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Connecticut's Largest Makers' Community Being Built In Hartford

An array of workshops, computer labs and art studios are being built up inside the iconic G. Fox and Co. building, the new site of Connecticut’s largest makerspace.

The project will be the second venue of its kind in Hartford and the biggest in the state, with 20,000 square feet of space for hobbyists, hackers and crafters to test their skills at the creative and the technical. MakerspaceCT. It was launched by New England Maker Summit founders Devra Sisitsky and Bryan Patton, and will offer its first classes by early February and fully open by early fall.

Like other DIY collectives, MakerspaceCT plans to offer classes, equipment and work space for a wide range of traditional crafts and trades — including blacksmithing, welding, woodworking, jewelry making, ceramics and sewing — as well as digital skills, such as 3D printing, computer-controlled routing and engineering tool Arduino.

“We definitely want to bring in the arts because these are inextricably linked and intertwined with innovation and manufacturing,” she said. “The collaboration you see at other makerspaces is heartwarming, to see people who normally live in different worlds working together to further a project or an idea.”

But aside from encouraging residents to explore hands-on hobbies, makerspaces help train the workforce in new technologies.

In 2002, only 5 percent of all jobs required high digital skills, while another 40 percent required medium digital skills, according to the Brookings Institute. In 2016, 23 percent of jobs needed high skill and 48 required medium skill, a massive change that’s easily seen in Connecticut.

In the same Brookings report, released in November, Hartford was named the fourth best large metro area for digital jobs, trailing only San Jose, Calif., Boston and Austin, Texas. The Bridgeport-Stamford-Norwalk area ranked 7th and New Haven-Milford 39th.

None of that is surprising to Steve Yanicke, co-founder of MakeHartford, the city’s first makerspace. He can point to more than $275,000 in personal income that MakeHartford members have generated in new jobs, promotions and contracts thanks to technical and digital skills they’ve learned at his four-year-old nonprofit.

“You might be waiting tables and now you’re learning how to work CNC,” a system for computer-controlled machining, Yanicke said. “So that’s going to take you from a day-to-day job to something that pays $60,000.”

The new makerspace would be the second in the city after MakeHartford, which opened in 2013 as a hands-on community for artists, technologists and entrepreneurs. The so-called “gym for geeks” holds meetups and classes in the basement of 30 Arbor St., an Open Studio Hartford venue that also houses a distillery and several art studios.

The organization has about 30 members paying monthly dues and a community of 50 to 60 people participating on other levels, according to Yanicke.

Similar spaces have opened across the country over the past 10 years. since an annual programmers meeting sparked the beginnings of several makerspaces in 2007, including NYC Resistor in Brooklyn, HacDC in the capitol and Noisebridge in San Francisco.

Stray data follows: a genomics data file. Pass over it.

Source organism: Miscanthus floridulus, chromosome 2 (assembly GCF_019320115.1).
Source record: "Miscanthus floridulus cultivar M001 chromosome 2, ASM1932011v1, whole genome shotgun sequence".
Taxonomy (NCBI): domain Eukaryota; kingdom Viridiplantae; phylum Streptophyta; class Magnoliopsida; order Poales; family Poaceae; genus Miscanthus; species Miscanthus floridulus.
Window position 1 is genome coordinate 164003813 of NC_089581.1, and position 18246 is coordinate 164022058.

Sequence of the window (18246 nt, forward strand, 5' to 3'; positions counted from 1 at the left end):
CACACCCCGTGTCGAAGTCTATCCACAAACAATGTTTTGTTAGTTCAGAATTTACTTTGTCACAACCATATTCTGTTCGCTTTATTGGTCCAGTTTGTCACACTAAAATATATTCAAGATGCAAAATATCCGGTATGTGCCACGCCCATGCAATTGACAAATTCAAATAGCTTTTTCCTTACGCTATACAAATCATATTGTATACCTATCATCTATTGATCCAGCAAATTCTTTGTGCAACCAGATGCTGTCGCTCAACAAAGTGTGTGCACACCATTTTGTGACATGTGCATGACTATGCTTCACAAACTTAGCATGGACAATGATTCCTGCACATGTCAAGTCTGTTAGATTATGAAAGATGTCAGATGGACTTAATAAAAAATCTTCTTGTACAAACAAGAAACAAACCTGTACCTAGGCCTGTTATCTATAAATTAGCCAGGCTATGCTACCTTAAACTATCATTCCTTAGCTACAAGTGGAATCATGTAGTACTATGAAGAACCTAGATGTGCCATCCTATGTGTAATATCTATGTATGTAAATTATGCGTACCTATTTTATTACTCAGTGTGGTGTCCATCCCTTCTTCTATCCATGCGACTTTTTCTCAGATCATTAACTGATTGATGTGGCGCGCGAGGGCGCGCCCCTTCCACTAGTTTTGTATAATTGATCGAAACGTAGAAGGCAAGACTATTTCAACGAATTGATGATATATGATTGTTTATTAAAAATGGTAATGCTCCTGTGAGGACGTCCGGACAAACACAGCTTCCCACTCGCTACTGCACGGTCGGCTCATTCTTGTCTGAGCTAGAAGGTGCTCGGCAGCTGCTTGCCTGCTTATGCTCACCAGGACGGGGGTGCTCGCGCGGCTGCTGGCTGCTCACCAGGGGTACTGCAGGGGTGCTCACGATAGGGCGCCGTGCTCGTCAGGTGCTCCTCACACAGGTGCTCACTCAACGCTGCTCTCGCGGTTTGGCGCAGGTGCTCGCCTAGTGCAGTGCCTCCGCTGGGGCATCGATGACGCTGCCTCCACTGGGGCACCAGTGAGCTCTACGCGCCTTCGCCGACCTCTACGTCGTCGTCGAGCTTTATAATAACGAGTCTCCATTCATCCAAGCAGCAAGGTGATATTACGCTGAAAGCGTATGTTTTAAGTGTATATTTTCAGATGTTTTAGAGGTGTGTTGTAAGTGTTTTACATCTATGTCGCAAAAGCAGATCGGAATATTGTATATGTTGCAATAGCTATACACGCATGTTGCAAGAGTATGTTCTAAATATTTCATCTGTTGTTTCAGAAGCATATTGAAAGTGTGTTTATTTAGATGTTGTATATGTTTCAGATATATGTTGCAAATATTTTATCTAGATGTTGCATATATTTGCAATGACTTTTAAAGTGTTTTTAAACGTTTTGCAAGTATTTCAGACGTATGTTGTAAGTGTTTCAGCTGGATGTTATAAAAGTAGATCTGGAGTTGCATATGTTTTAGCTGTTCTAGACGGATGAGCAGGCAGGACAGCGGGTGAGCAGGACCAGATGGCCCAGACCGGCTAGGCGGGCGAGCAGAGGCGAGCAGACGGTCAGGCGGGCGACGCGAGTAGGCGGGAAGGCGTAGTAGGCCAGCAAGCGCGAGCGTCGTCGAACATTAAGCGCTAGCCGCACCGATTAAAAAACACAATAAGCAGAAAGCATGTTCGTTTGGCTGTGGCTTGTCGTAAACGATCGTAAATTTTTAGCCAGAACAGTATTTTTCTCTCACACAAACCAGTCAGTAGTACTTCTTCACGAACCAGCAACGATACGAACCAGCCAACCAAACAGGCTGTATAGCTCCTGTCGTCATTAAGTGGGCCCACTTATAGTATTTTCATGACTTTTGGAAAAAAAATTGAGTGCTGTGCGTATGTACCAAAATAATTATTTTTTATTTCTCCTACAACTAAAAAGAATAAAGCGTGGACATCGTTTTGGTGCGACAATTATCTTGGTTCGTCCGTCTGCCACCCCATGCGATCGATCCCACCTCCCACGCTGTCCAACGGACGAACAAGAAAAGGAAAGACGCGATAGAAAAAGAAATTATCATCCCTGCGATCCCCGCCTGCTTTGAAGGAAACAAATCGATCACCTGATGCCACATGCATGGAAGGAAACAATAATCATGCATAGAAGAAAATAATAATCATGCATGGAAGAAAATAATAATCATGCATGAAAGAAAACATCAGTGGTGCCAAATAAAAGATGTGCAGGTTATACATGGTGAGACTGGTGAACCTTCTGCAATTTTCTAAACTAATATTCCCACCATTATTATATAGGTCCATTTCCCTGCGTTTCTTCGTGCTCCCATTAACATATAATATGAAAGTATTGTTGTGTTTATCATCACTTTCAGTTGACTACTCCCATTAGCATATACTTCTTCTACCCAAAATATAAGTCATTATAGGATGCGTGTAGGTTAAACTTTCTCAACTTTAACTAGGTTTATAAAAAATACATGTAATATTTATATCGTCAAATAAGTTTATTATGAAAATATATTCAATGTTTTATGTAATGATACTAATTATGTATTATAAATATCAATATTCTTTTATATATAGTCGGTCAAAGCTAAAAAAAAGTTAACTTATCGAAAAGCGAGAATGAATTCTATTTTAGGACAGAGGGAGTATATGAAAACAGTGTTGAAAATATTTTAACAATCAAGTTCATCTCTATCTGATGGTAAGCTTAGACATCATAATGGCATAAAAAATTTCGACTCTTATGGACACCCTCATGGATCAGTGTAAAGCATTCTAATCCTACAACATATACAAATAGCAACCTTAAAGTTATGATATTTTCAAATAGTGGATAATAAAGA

But the makers’ collectives that have sprouted up since have seen varying degrees of success.

Maybe most notably, Menlo Park, Calif.-based Tech Shop announced in November it was closing its 14 U.S. and international locations due to bankruptcy.

On a smaller scale, financial strain recently forced New London’s Spark to downsize from its original 9,000-square-foot home, a move it explained in an ongoing crowdfunding campaign.

But the makers’ movement appears to be going strong at CT Hackerspace in Watertown, Fairfield County Maker’s Guild in Norwalk, MakeHaven in New Haven and NESIT in Meriden.

And Yanicke said there’s plenty of demand in Hartford for a second makerspace, especially a larger, downtown venue that can offer another resource to any startups that outgrow MakeHartford.

Jamie Bratt, the city’s economic development and planning director, said she sees the new makers’ community playing into a growing “fraternity of energy” downtown, along with Capital Community College in the same building, the new UConn campus that opened on Front Street in the fall, and Trinity College’s new “liberal arts action lab” that just opened on Constitution Plaza.

“I view this as part of our workforce readiness system as well as an amenity,” Bratt said.

Sisitsky, the MakerspaceCT co-founder, envisions tech types and hackers mingling with artists, sharing ideas for new products and testing out solutions to problems.

“We don’t even have any idea of the kind of projects that can be created in the future with the new technology that’s available,” she added. “I don’t think we even have a glimpse of what’s possible yet.”

She and Patton have raised about $1.3 million in private donations and are looking to double that this year to pay for construction and equipment.

The pair also received a $45,000 matching grant from CTNext, a subsidiary of Connecticut Innovations, the state's venture capital firm, as part of Hartford’s designation as an Innovation Place.

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